A wireless touch-screen iPod. A video Nano. And a much cheaper iPhone

Apple releases an amazing lineup of music products for the holidays.


Farhad Manjoo
September 5, 2007 11:50PM (UTC)

Whoa. I just got back from Apple CEO Steve Jobs' media event here in San Francisco, and the mind reels. The rundown of announcements, in descending order of importance/amazingness/freak-out potential:

  • A new touch screen iPod, the iPod Touch, which you might describe as an iPhone without a phone. The iPod Touch has Wi-Fi access, the Safari Web browser, YouTube and the same Mac OS X-enabled "multi-touch" user interface as the iPhone. It'll go on sale "later this month": $299 gets you 8GB of storage, $399 wins 16 GB.
  • A new iPod Nano that plays video. This is the stouter Nano whose picture leaked online last month. It's got a 2-inch screen -- compared to the bigger video iPod's 2.5-inch screen -- that Jobs says has the highest pixel density of any screen Apple's ever shipped (204 pixels per inch, making for very sharp videos). The Nano, which is shipping immediately, comes in two sizes: a silver 4GB version for $149; and, for $199, an 8GB model available in silver, black, blue, green and (Product) RED (for which Apple will donate money to the Global Fund to fight diseases in Africa).
  • A mobile music store, finally. The iTunes Wi-Fi Music Store lets you buy songs from the iPod Touch and the iPhone (only through Wi-Fi, not EDGE). The music comes straight to your device, playable immediately; it syncs back to your computer later. The mobile store offers every song available on the standard iTunes store at the same prices.
  • A cheaper iPhone. For the holiday season, Jobs knocked down the price of the 8GB iPhone from $599 to $399. It was the main stunner of the show: Apple's on the verge of selling its one millionth iPhone, but the $200 price drop is going to take the thing nuclear. And what about the 4GB iPhone, which had been selling for $499? Looks like that's not long for the world.
  • Another iPhone feature: Custom ringtones you make from iTunes songs. The feature is available on more than a million songs on the iTunes store. You can make a ringtone for 99 cents in addition to the price of the song (you don't have to buy the song again if you've already purchased it from iTunes).
  • The standard iPod -- the original iPod -- has been renamed the iPod Classic and been refreshed. It's now thinner, dressed up in an all-metal case, and comes with more space -- 80GB or 160GB (40,000 songs, the biggest iPod ever), which sell for $249 and $349 (shipping immediately).
  • A new partnership with Starbucks will give all iTunes users -- whether on a Mac or PC, the iPhone or the iPod Touch -- free access to the iTunes Wi-Fi Music Store when they're at select Starbucks stores. The system will let you see the song currently playing in the coffee shop (and purchase it). It'll roll out at Starbucks locations in New York and Seattle on Oct. 2, in San Francisco in November, and at other Wi-Fi-enabled Starbucks locations in 2008 and 2009.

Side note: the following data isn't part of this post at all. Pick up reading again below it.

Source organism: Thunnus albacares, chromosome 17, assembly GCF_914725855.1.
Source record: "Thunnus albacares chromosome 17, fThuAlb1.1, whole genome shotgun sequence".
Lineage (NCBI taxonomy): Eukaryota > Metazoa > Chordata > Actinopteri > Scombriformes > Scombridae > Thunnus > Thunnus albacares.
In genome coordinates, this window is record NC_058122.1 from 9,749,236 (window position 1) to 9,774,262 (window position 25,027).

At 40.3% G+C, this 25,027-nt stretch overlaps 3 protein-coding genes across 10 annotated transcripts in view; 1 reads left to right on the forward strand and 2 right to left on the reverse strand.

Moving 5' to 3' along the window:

Of all these, it's the iPod Touch that stole the show today. Certainly we've seen music players with Wi-Fi before, but a wireless iPod is a different beast. This is an iPhone for the rest of us: A multi-touch OS X device that doesn't tie you to AT&T or any other cell provider, a device that gives you the Internet on the go -- or, at least, wherever Wi-Fi is available -- through the best mobile interface on the market today.

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In my brief time playing with it -- Apple set some up in the convention hall -- I found the device just as thrilling as I did the iPhone. Indeed, it was virtually indistinguishable: Browsing the Web on the Touch, you tap and pinch the screen just as you do on your iPhone. It has the same keypad, the same menu system, the same automatic reorientation of the screen when you flip the unit sideways.

Granted it's not a phone. But better to say not yet. Remember, this thing runs Mac OS X. And while, like the iPhone, the device is locked up against outside applications, I'll hazard Apple's got expectations to make this a platform. Since there are no business conflicts -- AT&T has no say what goes in this thing -- why wouldn't Apple let people load Skype on it? Or Firefox? Or whatever else we want?

Like big corporations, I'm wary of providing forward-looking statements. But Apple has just put out the best lineup of consumer electronics products for the holidays in, well ... history, right? They're going to clean up.


Farhad Manjoo

Farhad Manjoo is a Salon staff writer and the author of True Enough: Learning to Live in a Post-Fact Society.

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